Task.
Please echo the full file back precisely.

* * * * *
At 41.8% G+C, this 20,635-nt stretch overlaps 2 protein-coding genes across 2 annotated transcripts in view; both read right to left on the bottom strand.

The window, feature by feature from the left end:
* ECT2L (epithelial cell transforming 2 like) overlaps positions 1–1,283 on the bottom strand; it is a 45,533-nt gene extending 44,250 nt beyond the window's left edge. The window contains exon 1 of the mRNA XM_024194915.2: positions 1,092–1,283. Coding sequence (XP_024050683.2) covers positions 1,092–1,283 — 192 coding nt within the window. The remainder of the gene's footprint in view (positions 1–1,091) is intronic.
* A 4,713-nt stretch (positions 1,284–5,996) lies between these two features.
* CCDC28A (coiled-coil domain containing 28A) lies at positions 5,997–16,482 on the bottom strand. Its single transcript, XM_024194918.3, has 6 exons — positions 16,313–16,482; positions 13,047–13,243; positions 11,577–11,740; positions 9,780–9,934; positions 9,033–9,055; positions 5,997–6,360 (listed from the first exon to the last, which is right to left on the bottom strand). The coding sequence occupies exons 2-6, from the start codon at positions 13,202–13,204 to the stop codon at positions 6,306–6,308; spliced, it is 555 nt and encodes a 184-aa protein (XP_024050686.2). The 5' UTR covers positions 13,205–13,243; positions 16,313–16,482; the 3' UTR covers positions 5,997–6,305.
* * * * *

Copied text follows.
At 41.8% G+C, this 20,635-nt stretch overlaps 2 protein-coding genes across 2 annotated transcripts in view; both read right to left on the bottom strand.

The window, feature by feature from the left end:
* ECT2L (epithelial cell transforming 2 like) overlaps positions 1–1,283 on the bottom strand; it is a 45,533-nt gene extending 44,250 nt beyond the window's left edge. The window contains exon 1 of the mRNA XM_024194915.2: positions 1,092–1,283. Coding sequence (XP_024050683.2) covers positions 1,092–1,283 — 192 coding nt within the window. The remainder of the gene's footprint in view (positions 1–1,091) is intronic.
* A 4,713-nt stretch (positions 1,284–5,996) lies between these two features.
* CCDC28A (coiled-coil domain containing 28A) lies at positions 5,997–16,482 on the bottom strand. Its single transcript, XM_024194918.3, has 6 exons — positions 16,313–16,482; positions 13,047–13,243; positions 11,577–11,740; positions 9,780–9,934; positions 9,033–9,055; positions 5,997–6,360 (listed from the first exon to the last, which is right to left on the bottom strand). The coding sequence occupies exons 2-6, from the start codon at positions 13,202–13,204 to the stop codon at positions 6,306–6,308; spliced, it is 555 nt and encodes a 184-aa protein (XP_024050686.2). The 5' UTR covers positions 13,205–13,243; positions 16,313–16,482; the 3' UTR covers positions 5,997–6,305.